On Saturday, 20 November 2010, the geology club took a fossil collecting field trip to southwestern Ohio and southeastern Indiana.  The first stop was Caesar Creek Lake State Park.  The visitor center near the dam for the lake has several fossil displays of local Late Ordovician-aged fossils, including a large, complete Isotelus trilobite (Ohio's official state fossil), plus modern wildlife-related exhibits.  A couple hour's worth of fossil collecting was done at the nearby Caesar Creek Lake’s emergency spillway, which has an extensive exposure of interbedded fossiliferous limestones and fossiliferous shales (Waynesville Formation, Liberty Formation, Whitewater Formation - all Upper Ordovician).  Commonly seen fossils included brachiopods, bryozoans, nautiloids, clams, snails, and trilobite fragments.


Fossil collecting at Caesar Creek Lake's emergency spillway (northeastern Warren County, southwestern Ohio, USA).  The walls & slopes of this exposure are interbedded limestone & shale, all richly fossiliferous.  The beds that stick out are the limestones.  The gray beds in-between are the shales.  The most common type of fossil found here is brachiopod shells (lower right-hand corner) - this one is Rafinesquina ponderosa.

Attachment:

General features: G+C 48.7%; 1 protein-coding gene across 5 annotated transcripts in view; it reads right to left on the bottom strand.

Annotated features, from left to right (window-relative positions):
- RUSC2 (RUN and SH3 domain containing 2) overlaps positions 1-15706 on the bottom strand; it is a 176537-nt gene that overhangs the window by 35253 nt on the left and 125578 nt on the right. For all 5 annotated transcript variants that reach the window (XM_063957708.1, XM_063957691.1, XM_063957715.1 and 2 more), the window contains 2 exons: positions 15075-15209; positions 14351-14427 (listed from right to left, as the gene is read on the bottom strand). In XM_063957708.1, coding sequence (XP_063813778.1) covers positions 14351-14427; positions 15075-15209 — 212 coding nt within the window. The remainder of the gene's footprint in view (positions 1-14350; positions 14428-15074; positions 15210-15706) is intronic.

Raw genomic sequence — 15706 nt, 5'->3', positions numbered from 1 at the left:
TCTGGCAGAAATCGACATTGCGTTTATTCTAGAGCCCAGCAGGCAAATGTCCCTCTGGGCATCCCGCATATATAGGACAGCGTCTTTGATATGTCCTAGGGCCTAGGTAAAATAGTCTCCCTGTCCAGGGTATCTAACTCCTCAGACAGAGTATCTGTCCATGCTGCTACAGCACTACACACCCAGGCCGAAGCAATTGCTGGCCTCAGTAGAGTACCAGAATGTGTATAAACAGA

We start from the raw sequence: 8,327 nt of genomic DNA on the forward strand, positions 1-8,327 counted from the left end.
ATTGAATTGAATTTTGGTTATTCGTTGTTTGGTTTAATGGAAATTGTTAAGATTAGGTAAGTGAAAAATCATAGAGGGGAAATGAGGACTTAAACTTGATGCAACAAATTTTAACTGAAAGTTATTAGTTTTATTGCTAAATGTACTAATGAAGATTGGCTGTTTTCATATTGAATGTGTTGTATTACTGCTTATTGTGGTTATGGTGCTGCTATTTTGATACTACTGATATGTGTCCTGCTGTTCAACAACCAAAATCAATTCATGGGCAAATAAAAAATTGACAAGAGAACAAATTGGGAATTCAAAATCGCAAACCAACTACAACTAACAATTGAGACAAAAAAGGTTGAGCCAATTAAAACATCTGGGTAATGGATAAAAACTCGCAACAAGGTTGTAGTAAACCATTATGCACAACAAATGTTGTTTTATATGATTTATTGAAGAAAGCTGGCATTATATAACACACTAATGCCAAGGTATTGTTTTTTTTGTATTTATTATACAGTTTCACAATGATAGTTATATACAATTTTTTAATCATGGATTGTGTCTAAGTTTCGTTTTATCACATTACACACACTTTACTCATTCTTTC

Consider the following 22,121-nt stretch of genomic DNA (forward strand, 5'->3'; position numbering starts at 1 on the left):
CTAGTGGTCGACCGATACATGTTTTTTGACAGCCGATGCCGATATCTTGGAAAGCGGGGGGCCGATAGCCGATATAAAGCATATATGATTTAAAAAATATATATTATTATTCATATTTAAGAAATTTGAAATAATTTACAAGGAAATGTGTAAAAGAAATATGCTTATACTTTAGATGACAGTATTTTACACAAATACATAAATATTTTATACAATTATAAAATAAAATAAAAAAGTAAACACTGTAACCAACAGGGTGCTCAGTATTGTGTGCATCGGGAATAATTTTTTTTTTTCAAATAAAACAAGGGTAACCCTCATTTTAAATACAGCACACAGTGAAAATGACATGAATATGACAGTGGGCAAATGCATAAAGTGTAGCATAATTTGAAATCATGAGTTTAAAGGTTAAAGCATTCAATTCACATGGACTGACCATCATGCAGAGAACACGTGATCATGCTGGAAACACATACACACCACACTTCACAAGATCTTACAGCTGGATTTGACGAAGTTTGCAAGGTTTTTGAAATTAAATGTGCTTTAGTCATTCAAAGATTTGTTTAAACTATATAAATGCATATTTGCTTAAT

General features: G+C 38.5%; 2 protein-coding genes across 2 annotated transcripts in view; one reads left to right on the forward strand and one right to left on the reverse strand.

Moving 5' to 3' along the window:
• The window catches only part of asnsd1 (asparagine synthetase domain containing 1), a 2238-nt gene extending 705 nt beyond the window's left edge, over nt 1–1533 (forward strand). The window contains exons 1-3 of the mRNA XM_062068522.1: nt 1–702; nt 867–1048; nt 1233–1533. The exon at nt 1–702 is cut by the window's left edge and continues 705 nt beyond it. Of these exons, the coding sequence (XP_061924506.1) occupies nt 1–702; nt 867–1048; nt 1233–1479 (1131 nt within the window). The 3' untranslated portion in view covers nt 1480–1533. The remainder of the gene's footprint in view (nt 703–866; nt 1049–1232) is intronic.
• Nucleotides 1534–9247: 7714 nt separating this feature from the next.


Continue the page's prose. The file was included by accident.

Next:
Fossiliferous limestone - this fossil plate is typical of the limestone interbeds exposed at Caesar Creek Lake's emergency spillway (northeastern Warren County, southwestern Ohio, USA).  The shells are various species of brachiopods, dominated by the strophomenid brachiopod Rafinesquina ponderosa.  This is from the upper Liberty Formation or lower Whitewater Formation (upper Cincinnatian Series, upper Upper Ordovician).



A large roadcut in southeastern Indiana was visited next - Southgate Hill along Rt. 1, north of St. Leon and south of the Whitewater River.  The rocks there also included interbedded limestones and shales, all richly fossiliferous, and the same age as the rocks at Caesar Creek.  The fossils seen at Caesar Creek were also seen at Southgate Hill.  Unusual finds of the day included a small, but nice, lustrous pyrite crystal mass and the head of a rare local trilobite, Ceraurus milleranus.


Southgate Hill - this is part of a large roadcut in southeastern Indiana, USA.  The rocks are interbedded fossiliferous limestones and shales.  The slope in the center of this photo is the upper Waynesville Formation (Cincinnatian Series, upper Upper Ordovician).



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